Though end-of-life financial planning is often an uncomfortable topic of conversation, it is an important issue to discuss with family, relatives and other loved ones. Proactively building an end-of-life financial plan can help prepare your money, property and other assets for a smooth transition after your death.
“The same way people plan to purchase a home for the first time, plan their birthday parties or plan their weddings is the same way you should plan putting aside funds or sitting with a funeral director to discuss what those costs will be if one of your loved ones passes away or if you pass away,” said Evans St. Fort, funeral director and C.E.O. at St. Fort’s Funeral Home and Cremation in North Miami Beach. Proper end-of-life financial planning now will keep your loved ones protected into the future and reduce the paperwork they must manage later.
Last Will and Testament
A will is essential to end-of-life financial planning. It is essentially a legal document that outlines how a person’s money, property and other assets will be distributed upon their death, and who has the authority to take charge of that work. When planning your will, it is important to name an executor – the person you choose to carry out its terms. Your executor should be someone you trust enough to give access to your personal records and finances after you go.
Creating a will ensures that family knows how to distribute your assets according to your wishes. Without a will, the state has the authority to make important decisions that might not align with your desires and that could cost family members or business partners money for legal representation in probate court. It is worth noting that insurance plans can only distribute to people listed as beneficiaries, regardless of who is named in a will, so it is important to make sure those details match.
Life insurance is necessary for those whose passing would be a financial blow to others in their life. For example, most parents get life insurance coverage to replace income needed to support their children, elderly parents or other loved ones in case the worst happens. Life insurance also pays off outstanding debts that would otherwise become your family’s responsibility. “Within insurance, all of it goes to whoever the beneficiary is once you pass,” said St. Fort, “It is going to be one check that you get once the claim is sent.” For most people, term life insurance — one of the less expensive types — is sufficient.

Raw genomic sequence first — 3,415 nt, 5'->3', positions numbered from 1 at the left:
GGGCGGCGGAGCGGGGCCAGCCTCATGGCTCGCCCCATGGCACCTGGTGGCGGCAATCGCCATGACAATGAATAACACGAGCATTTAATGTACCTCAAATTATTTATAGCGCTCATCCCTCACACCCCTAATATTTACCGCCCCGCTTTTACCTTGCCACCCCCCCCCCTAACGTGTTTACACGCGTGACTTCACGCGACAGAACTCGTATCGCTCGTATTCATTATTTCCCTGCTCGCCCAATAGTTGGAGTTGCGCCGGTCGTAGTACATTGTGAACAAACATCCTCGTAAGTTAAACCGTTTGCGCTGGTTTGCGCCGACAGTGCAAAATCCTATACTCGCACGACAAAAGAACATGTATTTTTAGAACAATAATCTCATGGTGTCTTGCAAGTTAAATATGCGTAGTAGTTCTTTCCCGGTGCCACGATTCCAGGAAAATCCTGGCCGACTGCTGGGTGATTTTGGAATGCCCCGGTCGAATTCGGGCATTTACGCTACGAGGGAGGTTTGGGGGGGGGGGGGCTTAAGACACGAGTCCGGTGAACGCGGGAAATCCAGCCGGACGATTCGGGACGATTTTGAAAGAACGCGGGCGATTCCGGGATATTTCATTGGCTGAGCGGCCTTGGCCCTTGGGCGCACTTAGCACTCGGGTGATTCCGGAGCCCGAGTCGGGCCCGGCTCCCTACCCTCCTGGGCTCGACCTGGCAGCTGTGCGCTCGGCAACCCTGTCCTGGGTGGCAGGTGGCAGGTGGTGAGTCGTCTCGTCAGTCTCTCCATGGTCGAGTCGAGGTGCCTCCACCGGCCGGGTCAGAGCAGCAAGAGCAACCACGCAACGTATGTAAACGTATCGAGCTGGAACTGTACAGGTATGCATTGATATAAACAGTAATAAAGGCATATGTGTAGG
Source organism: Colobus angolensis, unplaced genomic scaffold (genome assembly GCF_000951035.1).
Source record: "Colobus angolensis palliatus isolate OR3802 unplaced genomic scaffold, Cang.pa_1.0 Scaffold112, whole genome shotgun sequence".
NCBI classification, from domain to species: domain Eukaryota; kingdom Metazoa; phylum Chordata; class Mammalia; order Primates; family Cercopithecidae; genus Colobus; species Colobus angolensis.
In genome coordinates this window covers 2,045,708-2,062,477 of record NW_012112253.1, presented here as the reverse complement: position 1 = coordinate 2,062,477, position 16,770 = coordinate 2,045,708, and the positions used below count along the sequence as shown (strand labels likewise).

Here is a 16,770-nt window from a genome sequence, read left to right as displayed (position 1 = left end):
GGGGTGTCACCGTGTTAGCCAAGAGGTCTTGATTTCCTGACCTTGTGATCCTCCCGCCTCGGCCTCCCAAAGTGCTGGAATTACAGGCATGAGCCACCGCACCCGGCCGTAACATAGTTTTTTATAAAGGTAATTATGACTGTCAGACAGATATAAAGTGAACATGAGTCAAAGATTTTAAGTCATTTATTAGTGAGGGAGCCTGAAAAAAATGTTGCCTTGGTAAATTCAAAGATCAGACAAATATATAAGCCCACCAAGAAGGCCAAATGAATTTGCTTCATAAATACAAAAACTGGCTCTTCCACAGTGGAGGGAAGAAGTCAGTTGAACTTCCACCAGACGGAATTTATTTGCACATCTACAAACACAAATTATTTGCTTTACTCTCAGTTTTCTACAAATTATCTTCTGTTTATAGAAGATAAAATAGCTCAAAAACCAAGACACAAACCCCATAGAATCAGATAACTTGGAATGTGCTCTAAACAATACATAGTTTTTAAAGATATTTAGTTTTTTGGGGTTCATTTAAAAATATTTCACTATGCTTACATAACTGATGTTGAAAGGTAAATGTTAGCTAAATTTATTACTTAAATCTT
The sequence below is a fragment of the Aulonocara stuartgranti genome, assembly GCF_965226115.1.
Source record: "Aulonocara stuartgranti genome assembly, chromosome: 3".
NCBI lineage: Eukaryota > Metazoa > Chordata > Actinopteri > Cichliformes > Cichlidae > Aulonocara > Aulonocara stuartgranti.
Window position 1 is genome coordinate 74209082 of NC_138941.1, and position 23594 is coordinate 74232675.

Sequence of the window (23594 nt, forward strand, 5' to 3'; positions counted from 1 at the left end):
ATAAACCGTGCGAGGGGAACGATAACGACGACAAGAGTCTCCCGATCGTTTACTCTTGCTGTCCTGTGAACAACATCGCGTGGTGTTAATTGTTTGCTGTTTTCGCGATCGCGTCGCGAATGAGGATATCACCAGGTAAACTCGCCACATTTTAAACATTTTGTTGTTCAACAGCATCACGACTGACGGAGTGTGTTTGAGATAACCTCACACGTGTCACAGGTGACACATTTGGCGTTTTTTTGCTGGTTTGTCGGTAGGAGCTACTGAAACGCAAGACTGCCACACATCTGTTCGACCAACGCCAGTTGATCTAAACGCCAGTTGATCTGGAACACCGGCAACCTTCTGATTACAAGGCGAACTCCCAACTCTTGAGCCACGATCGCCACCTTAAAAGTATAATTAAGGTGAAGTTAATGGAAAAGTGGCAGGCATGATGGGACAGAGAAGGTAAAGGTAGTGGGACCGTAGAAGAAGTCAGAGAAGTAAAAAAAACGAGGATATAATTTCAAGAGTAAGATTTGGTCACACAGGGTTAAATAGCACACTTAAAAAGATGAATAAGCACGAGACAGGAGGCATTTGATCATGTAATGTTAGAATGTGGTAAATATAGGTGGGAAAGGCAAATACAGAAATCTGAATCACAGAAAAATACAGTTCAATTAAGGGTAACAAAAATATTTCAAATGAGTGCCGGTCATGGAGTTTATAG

With this coverage, you pay low premiums for a period of time, usually between 10 and 30 years. If you pass during that time frame, a cash benefit is paid to whoever you name as a beneficiary. Permanent life insurance is a bit pricier but remains in force for your entire life as long as premiums are paid. This could be a better option for those who have a lifelong financial dependent, such as a child with a disability who requires aid for daily tasks.
Funerals are expensive. Although estimates vary, a funeral can cost $7,000 to $12,000 or more in the state of Florida. It depends, in part, on whether a loved one is buried or cremated. Common expenses and add-ons include a coffin or urn, burial plot, memorial plaque, headstone, death notice and obituaries and payment for the people involved in a service memorial: mortician, officiant, musicians, caterer and more. One of the best ways to control these costs and limit the burden of decisions left for grieving families is to plan ahead.
Most mortuaries offer assistance with advanced planning for funerals, walking you through common options and their costs. If paid in advance, some mortuaries can manage all the arrangements without relatives having to make any additional payments. Others make sure the costs are covered by a whole life insurance policy. It also is a good idea to make your last wishes known among your loved ones and to include one or two close relatives in your detailed planning.
It is imperative to stay organized and keep track of all the critical details when end-of-life financial planning. Make sure loved ones know where to find your will, insurance documents, financial statements, social security card and other vital records, should you pass. These should also include bank account numbers, military discharge papers, tax records, debt statements, mortgage paperwork and other information about any ongoing obligations. A single, secure location, such as a safe or safety deposit box, is best.
For St. Fort, end-of-life planning simply shows your family that you care. “Real love is saying although I might not want to do this [end-of-life planning], I’m going to, because I love my family and I want them to be in a good situation if I pass,” he said.